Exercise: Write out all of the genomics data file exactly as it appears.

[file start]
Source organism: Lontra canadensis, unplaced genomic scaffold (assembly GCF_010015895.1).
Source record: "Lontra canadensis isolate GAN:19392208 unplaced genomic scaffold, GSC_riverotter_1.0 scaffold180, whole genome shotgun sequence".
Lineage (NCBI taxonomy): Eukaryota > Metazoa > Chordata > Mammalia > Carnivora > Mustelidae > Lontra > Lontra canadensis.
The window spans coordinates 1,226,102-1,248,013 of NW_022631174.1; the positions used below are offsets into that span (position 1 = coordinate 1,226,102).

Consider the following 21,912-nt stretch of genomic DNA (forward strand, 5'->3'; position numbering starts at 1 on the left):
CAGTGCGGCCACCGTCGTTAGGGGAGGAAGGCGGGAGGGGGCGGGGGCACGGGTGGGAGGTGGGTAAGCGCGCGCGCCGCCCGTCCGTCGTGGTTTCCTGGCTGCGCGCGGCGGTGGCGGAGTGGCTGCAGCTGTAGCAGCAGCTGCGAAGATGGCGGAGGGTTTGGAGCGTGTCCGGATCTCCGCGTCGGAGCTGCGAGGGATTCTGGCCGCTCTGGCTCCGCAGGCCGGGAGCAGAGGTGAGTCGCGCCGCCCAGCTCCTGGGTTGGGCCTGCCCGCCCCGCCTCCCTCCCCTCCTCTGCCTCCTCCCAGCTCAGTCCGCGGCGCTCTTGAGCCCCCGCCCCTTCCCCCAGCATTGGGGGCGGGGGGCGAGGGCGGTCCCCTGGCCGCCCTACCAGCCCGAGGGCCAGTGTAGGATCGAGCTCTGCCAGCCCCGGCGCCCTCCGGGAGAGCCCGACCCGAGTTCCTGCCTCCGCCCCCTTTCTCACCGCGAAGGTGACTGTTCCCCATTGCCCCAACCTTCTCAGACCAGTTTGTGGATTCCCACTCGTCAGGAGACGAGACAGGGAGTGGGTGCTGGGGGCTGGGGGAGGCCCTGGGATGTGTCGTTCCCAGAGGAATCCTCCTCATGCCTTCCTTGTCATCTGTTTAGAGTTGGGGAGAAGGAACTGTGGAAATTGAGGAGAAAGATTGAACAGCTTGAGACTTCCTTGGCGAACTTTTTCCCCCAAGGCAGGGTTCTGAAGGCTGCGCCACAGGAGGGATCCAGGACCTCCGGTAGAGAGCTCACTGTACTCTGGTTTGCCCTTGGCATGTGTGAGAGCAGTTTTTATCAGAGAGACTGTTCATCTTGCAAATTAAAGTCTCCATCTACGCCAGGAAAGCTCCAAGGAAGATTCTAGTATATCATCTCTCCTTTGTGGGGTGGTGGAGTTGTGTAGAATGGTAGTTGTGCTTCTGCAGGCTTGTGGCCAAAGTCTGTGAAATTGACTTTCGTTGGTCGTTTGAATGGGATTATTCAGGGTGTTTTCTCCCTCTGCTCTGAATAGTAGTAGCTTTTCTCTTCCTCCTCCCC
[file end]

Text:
Source organism: Lontra canadensis, unplaced genomic scaffold (assembly GCF_010015895.1).
Source record: "Lontra canadensis isolate GAN:19392208 unplaced genomic scaffold, GSC_riverotter_1.0 scaffold180, whole genome shotgun sequence".
Lineage (NCBI taxonomy): Eukaryota > Metazoa > Chordata > Mammalia > Carnivora > Mustelidae > Lontra > Lontra canadensis.
The window spans coordinates 1,226,102-1,248,013 of NW_022631174.1; the positions used below are offsets into that span (position 1 = coordinate 1,226,102).

Consider the following 21,912-nt stretch of genomic DNA (forward strand, 5'->3'; position numbering starts at 1 on the left):
CAGTGCGGCCACCGTCGTTAGGGGAGGAAGGCGGGAGGGGGCGGGGGCACGGGTGGGAGGTGGGTAAGCGCGCGCGCCGCCCGTCCGTCGTGGTTTCCTGGCTGCGCGCGGCGGTGGCGGAGTGGCTGCAGCTGTAGCAGCAGCTGCGAAGATGGCGGAGGGTTTGGAGCGTGTCCGGATCTCCGCGTCGGAGCTGCGAGGGATTCTGGCCGCTCTGGCTCCGCAGGCCGGGAGCAGAGGTGAGTCGCGCCGCCCAGCTCCTGGGTTGGGCCTGCCCGCCCCGCCTCCCTCCCCTCCTCTGCCTCCTCCCAGCTCAGTCCGCGGCGCTCTTGAGCCCCCGCCCCTTCCCCCAGCATTGGGGGCGGGGGGCGAGGGCGGTCCCCTGGCCGCCCTACCAGCCCGAGGGCCAGTGTAGGATCGAGCTCTGCCAGCCCCGGCGCCCTCCGGGAGAGCCCGACCCGAGTTCCTGCCTCCGCCCCCTTTCTCACCGCGAAGGTGACTGTTCCCCATTGCCCCAACCTTCTCAGACCAGTTTGTGGATTCCCACTCGTCAGGAGACGAGACAGGGAGTGGGTGCTGGGGGCTGGGGGAGGCCCTGGGATGTGTCGTTCCCAGAGGAATCCTCCTCATGCCTTCCTTGTCATCTGTTTAGAGTTGGGGAGAAGGAACTGTGGAAATTGAGGAGAAAGATTGAACAGCTTGAGACTTCCTTGGCGAACTTTTTCCCCCAAGGCAGGGTTCTGAAGGCTGCGCCACAGGAGGGATCCAGGACCTCCGGTAGAGAGCTCACTGTACTCTGGTTTGCCCTTGGCATGTGTGAGAGCAGTTTTTATCAGAGAGACTGTTCATCTTGCAAATTAAAGTCTCCATCTACGCCAGGAAAGCTCCAAGGAAGATTCTAGTATATCATCTCTCCTTTGTGGGGTGGTGGAGTTGTGTAGAATGGTAGTTGTGCTTCTGCAGGCTTGTGGCCAAAGTCTGTGAAATTGACTTTCGTTGGTCGTTTGAATGGGATTATTCAGGGTGTTTTCTCCCTCTGCTCTGAATAGTAGTAGCTTTTCTCTTCCTCCTCCCC